Baylor Medicine endometriosis specialists offer a rare level of expertise in the diagnosis and treatment of this complex disease, including the advanced surgical skills required to perform excision surgery – the gold standard in endometriosis treatment.
A Trusted Resource for Timely Diagnosis of Endometriosis
Diagnosing endometriosis can be challenging for providers less familiar with this chronic disease. As a result, the condition is often unrecognized, misdiagnosed and inadequately treated. On average, women with endometriosis suffer for 10 years before getting the help they need.
Our specialists care for endometriosis patients every day. With their in-depth experience, they offer accurate, timely diagnoses to help:
- Avoid diagnostic delays that prolong patients’ pain and suffering
- Prevent the condition from worsening over time
- Preserve fertility when possible
The Endometriosis Diagnostic Process
Diagnosing endometriosis typically involves:
- A thorough medical history
- A detailed discussion of the patient’s symptoms
- A physical exam and pelvic exam
- Imaging, such as a pelvic ultrasound and an “endometriosis MRI,” a magnetic resonance imaging (MRI) scan that is specifically used to diagnose or evaluate endometriosis. This MRI utilizes a specific endometriosis protocol which helps to identify deep infiltrating endometriosis involving the reproductive tract and surrounding organs including the bowel and bladder.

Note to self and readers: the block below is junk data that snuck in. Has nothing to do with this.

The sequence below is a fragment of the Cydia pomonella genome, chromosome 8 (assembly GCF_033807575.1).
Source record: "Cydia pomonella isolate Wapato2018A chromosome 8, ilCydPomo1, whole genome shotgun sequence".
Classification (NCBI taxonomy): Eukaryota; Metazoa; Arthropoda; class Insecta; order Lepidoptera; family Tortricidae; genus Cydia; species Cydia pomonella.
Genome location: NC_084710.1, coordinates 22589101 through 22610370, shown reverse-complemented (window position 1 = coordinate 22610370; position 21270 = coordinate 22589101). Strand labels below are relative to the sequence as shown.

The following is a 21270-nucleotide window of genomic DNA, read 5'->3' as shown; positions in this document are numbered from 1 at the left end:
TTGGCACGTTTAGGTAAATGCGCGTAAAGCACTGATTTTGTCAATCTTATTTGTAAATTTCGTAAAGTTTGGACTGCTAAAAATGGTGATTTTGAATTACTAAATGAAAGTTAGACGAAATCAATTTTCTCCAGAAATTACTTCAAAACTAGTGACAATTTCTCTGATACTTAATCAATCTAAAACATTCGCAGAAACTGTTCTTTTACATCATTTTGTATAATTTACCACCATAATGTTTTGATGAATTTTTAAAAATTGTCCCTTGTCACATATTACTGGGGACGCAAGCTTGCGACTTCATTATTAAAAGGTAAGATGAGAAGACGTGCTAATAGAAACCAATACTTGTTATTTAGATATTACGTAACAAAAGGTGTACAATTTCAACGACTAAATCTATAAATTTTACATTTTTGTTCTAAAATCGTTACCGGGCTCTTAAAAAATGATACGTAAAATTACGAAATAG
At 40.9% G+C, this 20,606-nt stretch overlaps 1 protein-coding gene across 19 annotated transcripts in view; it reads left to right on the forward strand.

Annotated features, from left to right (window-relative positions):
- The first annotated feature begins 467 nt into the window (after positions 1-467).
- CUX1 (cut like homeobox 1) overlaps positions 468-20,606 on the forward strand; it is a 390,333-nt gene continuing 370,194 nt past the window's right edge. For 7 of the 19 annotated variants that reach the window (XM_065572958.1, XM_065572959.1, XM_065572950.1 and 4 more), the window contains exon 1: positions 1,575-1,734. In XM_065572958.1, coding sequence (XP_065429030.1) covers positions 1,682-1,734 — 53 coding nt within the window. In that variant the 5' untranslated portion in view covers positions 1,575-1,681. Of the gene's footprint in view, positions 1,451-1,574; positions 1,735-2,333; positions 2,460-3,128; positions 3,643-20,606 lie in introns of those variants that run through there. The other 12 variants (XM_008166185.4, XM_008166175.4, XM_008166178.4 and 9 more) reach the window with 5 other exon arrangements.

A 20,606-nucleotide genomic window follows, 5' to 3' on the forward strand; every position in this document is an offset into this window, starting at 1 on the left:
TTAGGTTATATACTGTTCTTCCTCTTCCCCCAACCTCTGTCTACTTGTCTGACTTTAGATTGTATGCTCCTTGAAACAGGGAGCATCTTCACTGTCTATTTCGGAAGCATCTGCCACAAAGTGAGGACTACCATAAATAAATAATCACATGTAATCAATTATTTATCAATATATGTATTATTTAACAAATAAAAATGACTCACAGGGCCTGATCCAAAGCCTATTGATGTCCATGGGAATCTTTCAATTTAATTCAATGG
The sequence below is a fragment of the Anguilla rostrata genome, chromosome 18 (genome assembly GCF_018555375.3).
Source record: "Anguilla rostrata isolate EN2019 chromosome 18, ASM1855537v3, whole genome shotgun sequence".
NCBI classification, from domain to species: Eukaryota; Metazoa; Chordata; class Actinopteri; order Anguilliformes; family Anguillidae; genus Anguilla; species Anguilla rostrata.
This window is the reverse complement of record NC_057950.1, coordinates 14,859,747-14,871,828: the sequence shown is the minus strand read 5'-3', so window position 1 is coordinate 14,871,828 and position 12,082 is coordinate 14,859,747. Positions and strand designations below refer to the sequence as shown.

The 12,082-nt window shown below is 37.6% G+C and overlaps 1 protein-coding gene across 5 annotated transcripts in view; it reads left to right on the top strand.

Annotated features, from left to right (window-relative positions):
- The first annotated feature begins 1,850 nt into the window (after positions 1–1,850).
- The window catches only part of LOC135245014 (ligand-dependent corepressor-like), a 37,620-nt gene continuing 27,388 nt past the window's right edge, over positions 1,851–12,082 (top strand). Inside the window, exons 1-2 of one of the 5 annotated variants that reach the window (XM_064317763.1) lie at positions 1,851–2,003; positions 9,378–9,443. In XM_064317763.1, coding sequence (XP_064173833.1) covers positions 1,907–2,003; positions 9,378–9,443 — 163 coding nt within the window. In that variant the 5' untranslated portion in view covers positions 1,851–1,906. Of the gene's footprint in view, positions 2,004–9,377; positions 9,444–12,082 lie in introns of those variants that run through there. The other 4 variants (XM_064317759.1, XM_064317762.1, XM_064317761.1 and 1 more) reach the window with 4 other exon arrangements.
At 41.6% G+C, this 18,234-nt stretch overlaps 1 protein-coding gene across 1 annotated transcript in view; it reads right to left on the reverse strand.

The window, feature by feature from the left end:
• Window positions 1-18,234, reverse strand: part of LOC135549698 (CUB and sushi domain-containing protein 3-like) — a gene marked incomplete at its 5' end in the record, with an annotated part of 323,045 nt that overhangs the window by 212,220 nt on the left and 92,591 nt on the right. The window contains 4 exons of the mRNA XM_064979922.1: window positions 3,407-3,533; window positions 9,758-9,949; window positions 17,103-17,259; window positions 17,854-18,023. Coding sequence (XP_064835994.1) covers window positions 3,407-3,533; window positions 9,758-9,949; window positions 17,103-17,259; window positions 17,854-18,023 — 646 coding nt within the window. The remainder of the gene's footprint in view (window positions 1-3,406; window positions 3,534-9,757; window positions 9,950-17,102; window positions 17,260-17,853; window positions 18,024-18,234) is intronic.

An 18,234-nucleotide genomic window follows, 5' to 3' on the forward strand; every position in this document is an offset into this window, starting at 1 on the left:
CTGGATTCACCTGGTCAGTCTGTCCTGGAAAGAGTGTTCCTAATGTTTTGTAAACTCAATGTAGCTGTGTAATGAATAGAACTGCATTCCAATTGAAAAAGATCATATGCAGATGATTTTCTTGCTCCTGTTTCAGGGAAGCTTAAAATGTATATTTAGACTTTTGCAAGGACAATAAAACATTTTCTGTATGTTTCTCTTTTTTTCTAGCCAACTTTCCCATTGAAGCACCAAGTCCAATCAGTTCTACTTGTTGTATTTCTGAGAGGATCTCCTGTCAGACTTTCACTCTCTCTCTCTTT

Currently, endometriosis can only be confirmed through gynecologic surgery and a biopsy.
Our minimally invasive gynecologic surgeons are adept at performing this diagnostic procedure. When needed, they can provide treatment simultaneously.
In this robotic/laparoscopic procedure, a slender tube with a camera on the end (laparoscope) is inserted through a tiny incision near the navel, or through a natural orifice, enabling the surgeon to see the pelvic organs and look for endometriosis. A small tissue sample (biopsy) is cut and removed for examination under a microscope to confirm the presence of endometriosis. This excision is both diagnostic and therapeutic.